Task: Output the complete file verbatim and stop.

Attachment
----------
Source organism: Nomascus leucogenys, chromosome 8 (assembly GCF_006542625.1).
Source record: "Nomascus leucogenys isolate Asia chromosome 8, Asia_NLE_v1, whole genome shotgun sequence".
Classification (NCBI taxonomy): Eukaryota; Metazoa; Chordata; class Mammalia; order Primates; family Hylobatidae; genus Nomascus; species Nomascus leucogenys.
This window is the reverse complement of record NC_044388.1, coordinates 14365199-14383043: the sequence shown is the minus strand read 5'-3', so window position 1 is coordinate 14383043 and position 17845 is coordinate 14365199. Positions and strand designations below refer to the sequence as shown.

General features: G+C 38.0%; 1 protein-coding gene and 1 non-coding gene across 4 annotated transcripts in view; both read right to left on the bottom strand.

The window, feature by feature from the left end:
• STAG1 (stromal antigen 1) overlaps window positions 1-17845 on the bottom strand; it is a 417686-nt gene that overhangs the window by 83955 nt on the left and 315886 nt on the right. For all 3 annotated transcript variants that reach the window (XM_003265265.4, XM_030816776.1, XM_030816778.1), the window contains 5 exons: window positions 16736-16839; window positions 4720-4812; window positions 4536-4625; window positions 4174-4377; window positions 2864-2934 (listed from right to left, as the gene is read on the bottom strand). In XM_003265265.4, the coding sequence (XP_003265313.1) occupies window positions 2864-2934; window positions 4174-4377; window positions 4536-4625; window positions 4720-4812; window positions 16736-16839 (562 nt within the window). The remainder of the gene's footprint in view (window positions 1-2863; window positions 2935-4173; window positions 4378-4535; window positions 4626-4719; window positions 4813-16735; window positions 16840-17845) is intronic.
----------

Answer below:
Source organism: Nomascus leucogenys, chromosome 8 (assembly GCF_006542625.1).
Source record: "Nomascus leucogenys isolate Asia chromosome 8, Asia_NLE_v1, whole genome shotgun sequence".
Classification (NCBI taxonomy): Eukaryota; Metazoa; Chordata; class Mammalia; order Primates; family Hylobatidae; genus Nomascus; species Nomascus leucogenys.
This window is the reverse complement of record NC_044388.1, coordinates 14365199-14383043: the sequence shown is the minus strand read 5'-3', so window position 1 is coordinate 14383043 and position 17845 is coordinate 14365199. Positions and strand designations below refer to the sequence as shown.

General features: G+C 38.0%; 1 protein-coding gene and 1 non-coding gene across 4 annotated transcripts in view; both read right to left on the bottom strand.

The window, feature by feature from the left end:
• STAG1 (stromal antigen 1) overlaps window positions 1-17845 on the bottom strand; it is a 417686-nt gene that overhangs the window by 83955 nt on the left and 315886 nt on the right. For all 3 annotated transcript variants that reach the window (XM_003265265.4, XM_030816776.1, XM_030816778.1), the window contains 5 exons: window positions 16736-16839; window positions 4720-4812; window positions 4536-4625; window positions 4174-4377; window positions 2864-2934 (listed from right to left, as the gene is read on the bottom strand). In XM_003265265.4, the coding sequence (XP_003265313.1) occupies window positions 2864-2934; window positions 4174-4377; window positions 4536-4625; window positions 4720-4812; window positions 16736-16839 (562 nt within the window). The remainder of the gene's footprint in view (window positions 1-2863; window positions 2935-4173; window positions 4378-4535; window positions 4626-4719; window positions 4813-16735; window positions 16840-17845) is intronic.